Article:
Crossing the streams: 4 intersections that drive innovation

For those of you who aren’t fans of the movie Ghost Busters, the title of the blog, “crossing the streams” is a tip-of–the-hat to their ghost busting technology and their need to use it unconventionally in order to emerge triumphant.


Keeping with the science-fiction theme, father of the term cyberspace, William Gibson’s quote “The future has already arrived.  It’s just not evenly distributed” reflects the same idea and rings true of my own experience.


Over my career I’ve been fortunate to have the opportunity to work in multiple disciplines, geographies and industries.  I’ve often found that inspiration for, or sometimes even the solution to, a problem was a result of the cross-pollination of ideas and processes that mastered in one domain, have proven to be innovative in another.


My good friend and author, Gene Kim, refers to practioners of this philosphy as ‘boundary spanners.’  True masters of the art might be more properly called ‘polymaths’ or even ‘renaissance thinkers.’ Whatever the name for it, the principal is about applied curiosity across domains with the aim of creating innovative ideas.


I guess the question then, is why aren’t we all “crossing the streams?” I think part of the answer to that question lies with information overload. Most people, including myself, often feel overwhelmed with the sheer amount of information available to them just in their chosen field, let alone others. I believe the other reason is that it’s difficult to sort the wheat from the chaff, the magical from the mundane.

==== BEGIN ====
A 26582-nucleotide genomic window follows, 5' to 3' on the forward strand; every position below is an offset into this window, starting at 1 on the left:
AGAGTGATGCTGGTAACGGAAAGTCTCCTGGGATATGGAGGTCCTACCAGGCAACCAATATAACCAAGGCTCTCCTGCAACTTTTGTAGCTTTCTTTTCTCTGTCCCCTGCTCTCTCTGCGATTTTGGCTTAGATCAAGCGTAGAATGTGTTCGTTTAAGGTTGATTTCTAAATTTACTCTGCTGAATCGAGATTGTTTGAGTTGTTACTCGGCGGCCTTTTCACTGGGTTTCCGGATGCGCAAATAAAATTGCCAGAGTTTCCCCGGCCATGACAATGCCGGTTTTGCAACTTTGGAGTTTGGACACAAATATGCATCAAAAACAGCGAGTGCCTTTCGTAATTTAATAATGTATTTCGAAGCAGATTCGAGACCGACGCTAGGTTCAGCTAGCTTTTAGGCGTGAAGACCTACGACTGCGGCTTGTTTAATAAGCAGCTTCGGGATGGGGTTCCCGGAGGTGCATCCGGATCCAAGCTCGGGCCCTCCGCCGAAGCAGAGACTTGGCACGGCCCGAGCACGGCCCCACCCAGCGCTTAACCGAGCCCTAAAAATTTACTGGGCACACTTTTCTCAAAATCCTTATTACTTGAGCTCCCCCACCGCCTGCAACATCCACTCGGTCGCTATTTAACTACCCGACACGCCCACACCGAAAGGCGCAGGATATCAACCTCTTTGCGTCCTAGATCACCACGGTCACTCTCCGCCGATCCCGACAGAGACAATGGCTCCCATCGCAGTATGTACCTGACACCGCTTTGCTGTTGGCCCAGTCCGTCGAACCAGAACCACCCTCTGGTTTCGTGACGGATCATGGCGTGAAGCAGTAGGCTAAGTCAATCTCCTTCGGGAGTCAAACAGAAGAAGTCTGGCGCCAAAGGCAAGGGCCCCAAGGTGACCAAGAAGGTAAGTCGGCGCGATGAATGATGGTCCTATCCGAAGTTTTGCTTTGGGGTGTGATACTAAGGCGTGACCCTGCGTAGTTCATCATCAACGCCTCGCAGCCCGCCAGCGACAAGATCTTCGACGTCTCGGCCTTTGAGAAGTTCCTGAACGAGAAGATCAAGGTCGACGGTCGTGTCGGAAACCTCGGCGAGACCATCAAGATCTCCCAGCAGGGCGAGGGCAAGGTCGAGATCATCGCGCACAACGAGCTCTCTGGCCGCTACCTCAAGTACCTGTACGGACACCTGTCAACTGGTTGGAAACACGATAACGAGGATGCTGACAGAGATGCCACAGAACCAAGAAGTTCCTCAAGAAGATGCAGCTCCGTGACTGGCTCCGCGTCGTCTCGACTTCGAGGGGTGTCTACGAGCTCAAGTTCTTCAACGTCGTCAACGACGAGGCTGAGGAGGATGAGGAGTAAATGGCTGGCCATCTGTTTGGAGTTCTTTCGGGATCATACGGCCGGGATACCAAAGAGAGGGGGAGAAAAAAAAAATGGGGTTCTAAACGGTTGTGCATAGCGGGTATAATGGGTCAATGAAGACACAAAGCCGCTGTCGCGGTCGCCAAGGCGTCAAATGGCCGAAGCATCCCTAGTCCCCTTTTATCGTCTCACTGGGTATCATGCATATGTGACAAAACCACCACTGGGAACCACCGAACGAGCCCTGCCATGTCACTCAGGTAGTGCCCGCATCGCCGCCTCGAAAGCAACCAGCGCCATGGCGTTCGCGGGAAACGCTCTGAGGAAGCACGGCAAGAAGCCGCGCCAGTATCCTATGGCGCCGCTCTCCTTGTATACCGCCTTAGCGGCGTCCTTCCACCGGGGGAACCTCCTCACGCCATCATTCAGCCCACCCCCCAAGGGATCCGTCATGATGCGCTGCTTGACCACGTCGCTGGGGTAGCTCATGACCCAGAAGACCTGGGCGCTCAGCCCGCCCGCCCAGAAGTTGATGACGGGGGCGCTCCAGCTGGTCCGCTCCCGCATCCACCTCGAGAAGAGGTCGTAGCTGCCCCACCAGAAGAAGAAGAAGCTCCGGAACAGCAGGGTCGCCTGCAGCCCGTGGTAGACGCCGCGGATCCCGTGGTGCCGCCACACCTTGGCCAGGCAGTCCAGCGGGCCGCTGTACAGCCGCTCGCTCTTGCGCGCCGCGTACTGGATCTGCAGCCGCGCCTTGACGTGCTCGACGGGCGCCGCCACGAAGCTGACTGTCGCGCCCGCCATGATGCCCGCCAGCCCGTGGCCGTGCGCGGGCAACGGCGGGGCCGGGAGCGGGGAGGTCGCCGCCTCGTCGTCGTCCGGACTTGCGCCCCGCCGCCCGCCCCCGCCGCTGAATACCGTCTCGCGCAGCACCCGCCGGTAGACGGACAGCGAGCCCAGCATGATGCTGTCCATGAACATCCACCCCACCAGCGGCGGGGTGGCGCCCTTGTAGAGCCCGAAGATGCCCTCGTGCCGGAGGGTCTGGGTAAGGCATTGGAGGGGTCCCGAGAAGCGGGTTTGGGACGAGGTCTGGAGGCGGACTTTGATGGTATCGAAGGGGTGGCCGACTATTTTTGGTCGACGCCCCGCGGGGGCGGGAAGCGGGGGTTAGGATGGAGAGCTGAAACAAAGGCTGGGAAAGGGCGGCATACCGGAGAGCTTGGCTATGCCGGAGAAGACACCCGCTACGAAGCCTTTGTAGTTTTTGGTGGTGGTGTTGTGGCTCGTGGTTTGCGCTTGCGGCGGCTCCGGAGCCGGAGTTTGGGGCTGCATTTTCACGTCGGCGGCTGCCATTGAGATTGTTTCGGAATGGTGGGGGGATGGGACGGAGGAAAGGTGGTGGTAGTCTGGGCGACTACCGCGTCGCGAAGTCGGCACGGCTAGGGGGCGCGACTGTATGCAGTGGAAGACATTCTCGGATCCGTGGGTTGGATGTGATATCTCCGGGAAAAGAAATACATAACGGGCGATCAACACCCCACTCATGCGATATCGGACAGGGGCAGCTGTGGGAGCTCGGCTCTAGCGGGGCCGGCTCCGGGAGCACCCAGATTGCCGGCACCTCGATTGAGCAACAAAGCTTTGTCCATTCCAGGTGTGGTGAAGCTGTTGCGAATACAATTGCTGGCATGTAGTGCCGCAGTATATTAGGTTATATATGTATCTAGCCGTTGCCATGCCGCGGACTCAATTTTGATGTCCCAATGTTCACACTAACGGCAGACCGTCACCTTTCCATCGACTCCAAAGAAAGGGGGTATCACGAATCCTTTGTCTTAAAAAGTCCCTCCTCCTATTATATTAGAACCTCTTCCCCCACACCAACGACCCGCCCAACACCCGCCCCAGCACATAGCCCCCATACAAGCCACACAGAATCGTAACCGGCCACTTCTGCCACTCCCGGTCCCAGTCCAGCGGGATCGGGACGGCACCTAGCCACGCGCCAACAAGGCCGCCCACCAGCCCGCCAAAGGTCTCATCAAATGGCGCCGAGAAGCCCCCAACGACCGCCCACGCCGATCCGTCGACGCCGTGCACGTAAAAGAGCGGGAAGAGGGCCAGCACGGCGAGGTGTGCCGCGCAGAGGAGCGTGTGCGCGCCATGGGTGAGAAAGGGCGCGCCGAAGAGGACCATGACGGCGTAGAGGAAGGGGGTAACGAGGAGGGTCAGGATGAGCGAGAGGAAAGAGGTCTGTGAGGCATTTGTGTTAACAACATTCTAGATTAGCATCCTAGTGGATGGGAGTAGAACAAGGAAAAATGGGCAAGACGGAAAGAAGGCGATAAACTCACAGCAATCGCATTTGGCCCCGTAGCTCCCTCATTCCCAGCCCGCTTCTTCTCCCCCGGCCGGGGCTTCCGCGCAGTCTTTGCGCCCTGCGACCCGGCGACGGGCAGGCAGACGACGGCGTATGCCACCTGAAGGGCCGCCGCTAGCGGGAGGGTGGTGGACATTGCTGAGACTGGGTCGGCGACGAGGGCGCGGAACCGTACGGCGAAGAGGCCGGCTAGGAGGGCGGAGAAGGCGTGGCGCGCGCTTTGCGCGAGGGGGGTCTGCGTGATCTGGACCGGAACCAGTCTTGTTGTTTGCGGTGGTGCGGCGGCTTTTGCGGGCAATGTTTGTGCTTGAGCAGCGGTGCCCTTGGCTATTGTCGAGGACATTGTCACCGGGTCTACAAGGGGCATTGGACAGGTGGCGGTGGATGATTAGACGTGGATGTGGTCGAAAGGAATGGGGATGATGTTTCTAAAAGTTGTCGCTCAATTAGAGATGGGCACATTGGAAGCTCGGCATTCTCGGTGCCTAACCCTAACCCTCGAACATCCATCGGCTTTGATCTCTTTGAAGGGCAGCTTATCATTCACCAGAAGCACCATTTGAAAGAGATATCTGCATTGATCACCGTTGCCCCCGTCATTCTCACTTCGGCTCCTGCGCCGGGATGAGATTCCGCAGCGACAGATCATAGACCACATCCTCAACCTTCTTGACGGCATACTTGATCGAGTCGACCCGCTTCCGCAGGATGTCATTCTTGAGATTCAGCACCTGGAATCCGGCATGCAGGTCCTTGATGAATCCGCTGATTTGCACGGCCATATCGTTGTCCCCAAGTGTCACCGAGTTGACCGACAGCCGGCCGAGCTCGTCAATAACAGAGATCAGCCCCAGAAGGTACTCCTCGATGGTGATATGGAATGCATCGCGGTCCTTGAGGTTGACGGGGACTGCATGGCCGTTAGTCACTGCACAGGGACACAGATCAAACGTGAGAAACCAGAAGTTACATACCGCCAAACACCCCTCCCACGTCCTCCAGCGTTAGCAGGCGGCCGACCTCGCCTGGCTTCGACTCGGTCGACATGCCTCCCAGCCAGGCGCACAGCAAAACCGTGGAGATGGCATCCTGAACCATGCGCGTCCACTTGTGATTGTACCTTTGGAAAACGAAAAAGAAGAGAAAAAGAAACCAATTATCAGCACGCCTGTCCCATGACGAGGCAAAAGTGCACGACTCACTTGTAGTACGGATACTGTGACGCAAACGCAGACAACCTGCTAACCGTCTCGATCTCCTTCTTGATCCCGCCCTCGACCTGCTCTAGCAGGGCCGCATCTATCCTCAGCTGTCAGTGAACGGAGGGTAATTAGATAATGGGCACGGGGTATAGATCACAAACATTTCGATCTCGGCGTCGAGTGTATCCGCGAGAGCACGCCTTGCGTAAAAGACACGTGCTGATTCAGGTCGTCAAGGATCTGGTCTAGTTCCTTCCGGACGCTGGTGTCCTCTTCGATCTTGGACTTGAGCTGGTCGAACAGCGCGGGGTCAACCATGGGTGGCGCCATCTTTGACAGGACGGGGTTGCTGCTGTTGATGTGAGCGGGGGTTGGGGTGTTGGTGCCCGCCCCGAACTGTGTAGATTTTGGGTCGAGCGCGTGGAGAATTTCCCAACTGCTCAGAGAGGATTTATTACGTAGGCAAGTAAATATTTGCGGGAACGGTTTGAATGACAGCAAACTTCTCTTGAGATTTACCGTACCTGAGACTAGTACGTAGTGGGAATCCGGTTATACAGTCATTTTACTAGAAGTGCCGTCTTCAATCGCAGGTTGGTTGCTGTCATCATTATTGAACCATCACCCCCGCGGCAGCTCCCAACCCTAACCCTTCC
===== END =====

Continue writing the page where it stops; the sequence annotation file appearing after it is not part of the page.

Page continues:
Which brings me to why I decided to create this blog, which is to help connect the dots across what I believe to be the most interesting developments and thinkers in the four key areas that I believe are driving innovation and differentiation for companies, specifically;

-       the tools and techniques for extracting nuggets of gold from the mountains of available data

-       the speed and flexibility of scalable, service oriented delivery models

-       the importance of design thinking, and finally

-       organisational change management


So whether it’s finding how manufacturing principals can be applied to IT service design, learning how lessons from industrial design can help you build a more satisfying user experience or what doctors can teach us about skills transfer, let’s share experiences, generate ideas and connect networks in order to challenge your thinking and hopefully for you to challenge mine!


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About the Author
Paul Muller leads the global IT management evangelist team within the Software business at HP. In this role, Muller heads the team responsib...

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